The biopolitics of neoliberal technoscience has become an urgent matter of concern across all disciplines. Donna Haraway (1997) famously insisted that while it signals a dangerous penetration of capitalism into the core of 'life itself', technoscience simultaneously provokes a re-politicization of everything that was previously de-politicized through its association with 'nature'. One of the ways in which technoscience re-politicizes nature is by disrupting 'the separation between the technical and the political', 'the separation of expert knowledge from mere opinion as the legitimizing knowledge for ways of life' (Haraway, 1997: 23). Thus, the life sciences have become a crucial site for the mobilization of marginalized knowledges and practices of life which promote care for life in a complex ecological sense – as opposed to the capitalist exploitation of 'life itself'. In sympathy with Haraway's strong call to engage critically, rather than apocalyptically, with technoscience, I would like to suggest here that an ongoing struggle for self-critique in agricultural science is an indication that biopolitics, like capitalism itself, is not a monolithic system, nor is it a sort of deterministic program (Clarke, 2004). The life sciences are a hegemonic terrain, and epistemological critiques of reductionism, novel interdisciplinary and even anti-disciplinary collaborations, as well as experiments informed by holistic approaches to life, should all be considered as crucial aspects of them, as happening within the life sciences rather than as somehow occurring 'outside' of them. If we assume that it is possible to live through biopolitics in more or less critical ways, we might do well to consider local agricultural knowledges and livelihoods, particularly as they evolve in tension with mainstream agricultural science, as sources of guidance for what a different, more caring 'management of life' could be, one positioned against professional or disciplinary boundaries.
The process of editing this Living Book has been quite a strange experience for me. Most of the material I found in my exploration of open access agricultural science is something I disagree with rather strongly. The dominant arguments seem to confirm that mainstream agricultural science has changed little after thirty years of consistent critique from both academic and activist quarters. Such a finding has left me with the rather unexciting task of having to repeat denunciations that have been made for decades. As much as I wish to do something different than just repeat, it so happens that the modern scientific voice of decontextualized rationality is still around, not just in the form of casual opinions that a few random people hold, but as deeply seated and deeply consequential assumptions within agricultural research. One more or less implicit assumption in much of the research I encountered when browsing through scientific databases is that agricultural laborers are scarce, irrelevant or even an obstacle for agriculture.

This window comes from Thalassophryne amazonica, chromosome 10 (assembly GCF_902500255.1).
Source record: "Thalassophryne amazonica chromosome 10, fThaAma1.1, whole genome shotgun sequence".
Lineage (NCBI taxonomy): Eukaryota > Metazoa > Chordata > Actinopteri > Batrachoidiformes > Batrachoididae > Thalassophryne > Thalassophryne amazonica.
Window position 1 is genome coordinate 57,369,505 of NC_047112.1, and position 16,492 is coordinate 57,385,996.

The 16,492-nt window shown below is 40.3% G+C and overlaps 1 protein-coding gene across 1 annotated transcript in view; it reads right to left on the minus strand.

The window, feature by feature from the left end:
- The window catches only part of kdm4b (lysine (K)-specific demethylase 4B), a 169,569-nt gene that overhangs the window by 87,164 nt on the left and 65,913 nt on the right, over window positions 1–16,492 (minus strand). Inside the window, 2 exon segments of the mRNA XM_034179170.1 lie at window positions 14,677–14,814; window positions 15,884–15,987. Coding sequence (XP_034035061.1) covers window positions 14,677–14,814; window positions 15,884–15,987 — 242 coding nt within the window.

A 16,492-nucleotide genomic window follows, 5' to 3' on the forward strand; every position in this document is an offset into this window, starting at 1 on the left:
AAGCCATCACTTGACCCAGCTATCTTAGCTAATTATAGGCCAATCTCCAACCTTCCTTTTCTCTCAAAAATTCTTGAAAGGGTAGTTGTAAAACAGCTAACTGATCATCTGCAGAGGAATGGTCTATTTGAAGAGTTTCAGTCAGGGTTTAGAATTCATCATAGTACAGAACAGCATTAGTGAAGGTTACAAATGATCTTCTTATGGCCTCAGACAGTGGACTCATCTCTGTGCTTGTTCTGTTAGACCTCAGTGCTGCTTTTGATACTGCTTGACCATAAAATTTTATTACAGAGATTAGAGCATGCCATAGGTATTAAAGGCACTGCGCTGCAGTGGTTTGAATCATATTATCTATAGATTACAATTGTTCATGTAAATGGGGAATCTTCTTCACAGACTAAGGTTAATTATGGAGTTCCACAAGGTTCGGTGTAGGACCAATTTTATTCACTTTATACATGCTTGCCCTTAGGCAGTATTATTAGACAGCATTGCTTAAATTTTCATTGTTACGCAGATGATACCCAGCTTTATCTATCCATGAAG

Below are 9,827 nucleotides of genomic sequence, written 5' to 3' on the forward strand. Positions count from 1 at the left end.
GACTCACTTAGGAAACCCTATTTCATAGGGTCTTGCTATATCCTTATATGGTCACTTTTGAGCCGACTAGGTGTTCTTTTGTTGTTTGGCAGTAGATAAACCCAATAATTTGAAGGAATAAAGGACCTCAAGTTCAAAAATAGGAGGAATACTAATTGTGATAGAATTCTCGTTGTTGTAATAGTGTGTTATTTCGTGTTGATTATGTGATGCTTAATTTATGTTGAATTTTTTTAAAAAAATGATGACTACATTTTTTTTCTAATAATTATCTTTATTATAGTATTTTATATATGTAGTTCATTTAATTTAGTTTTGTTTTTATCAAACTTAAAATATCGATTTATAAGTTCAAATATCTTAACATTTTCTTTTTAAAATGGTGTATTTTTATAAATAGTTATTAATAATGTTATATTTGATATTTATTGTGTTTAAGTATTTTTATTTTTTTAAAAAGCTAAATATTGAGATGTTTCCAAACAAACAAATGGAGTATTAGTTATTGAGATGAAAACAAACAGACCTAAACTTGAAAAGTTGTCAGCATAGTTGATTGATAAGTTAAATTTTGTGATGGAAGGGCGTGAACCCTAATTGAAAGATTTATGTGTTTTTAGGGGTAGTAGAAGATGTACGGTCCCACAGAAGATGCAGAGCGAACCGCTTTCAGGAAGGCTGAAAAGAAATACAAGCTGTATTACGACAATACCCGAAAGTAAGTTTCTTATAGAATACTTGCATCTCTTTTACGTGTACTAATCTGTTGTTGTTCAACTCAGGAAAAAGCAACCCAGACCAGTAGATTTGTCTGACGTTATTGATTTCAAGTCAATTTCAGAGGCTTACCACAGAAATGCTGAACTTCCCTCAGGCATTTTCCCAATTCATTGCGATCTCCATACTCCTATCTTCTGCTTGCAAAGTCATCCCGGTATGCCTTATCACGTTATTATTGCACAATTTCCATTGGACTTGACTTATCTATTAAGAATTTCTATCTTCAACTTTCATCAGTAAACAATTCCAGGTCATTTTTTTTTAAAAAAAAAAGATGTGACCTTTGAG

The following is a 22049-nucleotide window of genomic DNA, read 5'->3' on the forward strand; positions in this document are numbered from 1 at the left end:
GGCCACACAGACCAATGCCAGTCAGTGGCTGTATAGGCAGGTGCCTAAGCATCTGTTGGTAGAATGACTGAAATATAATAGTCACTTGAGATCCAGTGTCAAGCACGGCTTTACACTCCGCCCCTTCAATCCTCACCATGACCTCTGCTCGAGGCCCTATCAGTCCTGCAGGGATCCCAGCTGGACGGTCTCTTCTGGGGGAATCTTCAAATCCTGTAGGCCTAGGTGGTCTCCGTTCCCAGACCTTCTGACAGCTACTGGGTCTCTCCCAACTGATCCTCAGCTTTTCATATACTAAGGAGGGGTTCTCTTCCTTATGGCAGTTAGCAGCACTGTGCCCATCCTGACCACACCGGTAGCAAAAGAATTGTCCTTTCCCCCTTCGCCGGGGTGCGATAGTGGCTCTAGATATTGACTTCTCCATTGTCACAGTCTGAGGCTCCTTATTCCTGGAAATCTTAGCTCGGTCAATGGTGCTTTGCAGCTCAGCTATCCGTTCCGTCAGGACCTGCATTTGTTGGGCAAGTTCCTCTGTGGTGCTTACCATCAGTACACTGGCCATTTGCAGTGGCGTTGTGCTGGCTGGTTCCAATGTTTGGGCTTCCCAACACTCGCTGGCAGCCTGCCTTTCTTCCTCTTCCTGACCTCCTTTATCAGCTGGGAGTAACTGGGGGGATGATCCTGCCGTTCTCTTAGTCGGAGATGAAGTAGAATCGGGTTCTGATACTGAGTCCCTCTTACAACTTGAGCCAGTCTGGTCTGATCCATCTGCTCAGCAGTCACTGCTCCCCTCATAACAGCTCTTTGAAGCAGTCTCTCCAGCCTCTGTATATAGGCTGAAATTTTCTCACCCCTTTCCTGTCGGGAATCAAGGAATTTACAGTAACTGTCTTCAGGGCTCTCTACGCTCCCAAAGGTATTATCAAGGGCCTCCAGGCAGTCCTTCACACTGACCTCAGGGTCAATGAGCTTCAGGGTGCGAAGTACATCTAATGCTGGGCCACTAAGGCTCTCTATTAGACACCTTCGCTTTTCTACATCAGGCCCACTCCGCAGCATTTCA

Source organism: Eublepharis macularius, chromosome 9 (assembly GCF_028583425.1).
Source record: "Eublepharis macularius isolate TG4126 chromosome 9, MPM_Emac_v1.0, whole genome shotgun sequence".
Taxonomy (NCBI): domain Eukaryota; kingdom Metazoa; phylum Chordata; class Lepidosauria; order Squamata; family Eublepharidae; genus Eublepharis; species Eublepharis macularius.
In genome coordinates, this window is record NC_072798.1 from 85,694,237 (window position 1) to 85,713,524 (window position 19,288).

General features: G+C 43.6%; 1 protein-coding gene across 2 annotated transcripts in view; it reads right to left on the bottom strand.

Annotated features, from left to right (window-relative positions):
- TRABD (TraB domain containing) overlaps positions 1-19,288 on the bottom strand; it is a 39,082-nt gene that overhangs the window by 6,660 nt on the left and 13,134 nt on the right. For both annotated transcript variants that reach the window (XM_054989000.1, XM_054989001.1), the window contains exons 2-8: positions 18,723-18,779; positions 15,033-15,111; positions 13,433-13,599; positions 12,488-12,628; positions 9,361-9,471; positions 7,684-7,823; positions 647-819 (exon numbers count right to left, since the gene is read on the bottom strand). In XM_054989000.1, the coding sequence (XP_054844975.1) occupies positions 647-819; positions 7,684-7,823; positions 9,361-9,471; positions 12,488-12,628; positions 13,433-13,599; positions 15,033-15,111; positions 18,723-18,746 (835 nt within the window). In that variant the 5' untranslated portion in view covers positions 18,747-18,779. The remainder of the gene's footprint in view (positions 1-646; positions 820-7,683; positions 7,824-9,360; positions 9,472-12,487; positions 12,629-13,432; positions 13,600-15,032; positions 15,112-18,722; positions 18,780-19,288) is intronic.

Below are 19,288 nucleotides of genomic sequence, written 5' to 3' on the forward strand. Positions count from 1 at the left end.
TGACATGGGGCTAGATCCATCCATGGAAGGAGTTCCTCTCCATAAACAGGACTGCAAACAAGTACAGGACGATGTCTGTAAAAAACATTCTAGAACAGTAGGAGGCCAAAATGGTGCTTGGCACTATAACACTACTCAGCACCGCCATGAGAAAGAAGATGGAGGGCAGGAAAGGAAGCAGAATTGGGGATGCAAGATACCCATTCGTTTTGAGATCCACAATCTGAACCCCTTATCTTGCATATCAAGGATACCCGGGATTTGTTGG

Where farmers are found to be scarce, researchers propose tools, such as robots, in order to substitute them. Where farmers cannot be easily dispensed with, research is concerned with accurately describing their attitude and behavior so as to persuade them more effectively to engage in commercial activity, or with developing tools for improving their productivity by improving their knowledge. In such research one seems to hear echoes of post-war developmentalist narratives, yet one can also observe the displacement of developmentalist biopolitics by an increasing interest in information technologies, including global surveillance projects, with a view to developing a remotely controlled agriculture of 'precision'. In some cases, the drive to achieve full technological automation is so strong that farmers are implicitly framed as simply irrelevant for cutting-edge agricultural research. More interesting (though not strictly agricultural) pieces of research include a description of the agricultural pilot's audiological profile, which suggested to me that the deafening noise of industrial machines such as tractors and planes might have rendered us deaf to what farmers have to say.
The findings I have just summarized indicate that it remains a challenge for agricultural science to acknowledge the value and complexity of farmer-generated knowledge. While about 60% of the world's cultivated land is still farmed by traditional or subsistence methods, mainstream agriscientists continue to regard such methods as 'primitive', and to assume that the economic and technological integration of local farming systems into the global trade system is the rational step towards increased production and social well being (Altieri, 2001). Agroecologists, by contrast, argue that traditional cropping schemes may contain important ecological clues for the development of an alternative agricultural paradigm. Their research has foregrounded the complexity, efficiency and overall productivity of traditional cropping systems and methods such as agroforestry, minimum tillage, cover cropping and living mulches. Anthropologists and other ethnoscientists have also found that farmers are keen observers of their natural surroundings and that they skillfully mobilize large bodies of empirical knowledge in their agricultural operations. Moreover, it has become apparent that they are generally eager to innovate and to try out experimental techniques which merit being described as forms of research (see e.g. González, 2001). The serious engagement with such forms of research has contributed since the 1980s to the construction of a 'farmers first approach' in which '[t]he route to solutions to problems at the whole-farm level—at the local system level—runs not through agricultural scientists, but through those who think in terms of whole farms, those whose experiences are of whole farms, and whose knowledge has been developed by the integration of hand, brain, and heart in caring labor on whole farms--that is, through farmers' (Kloppenburg, 2009: 255).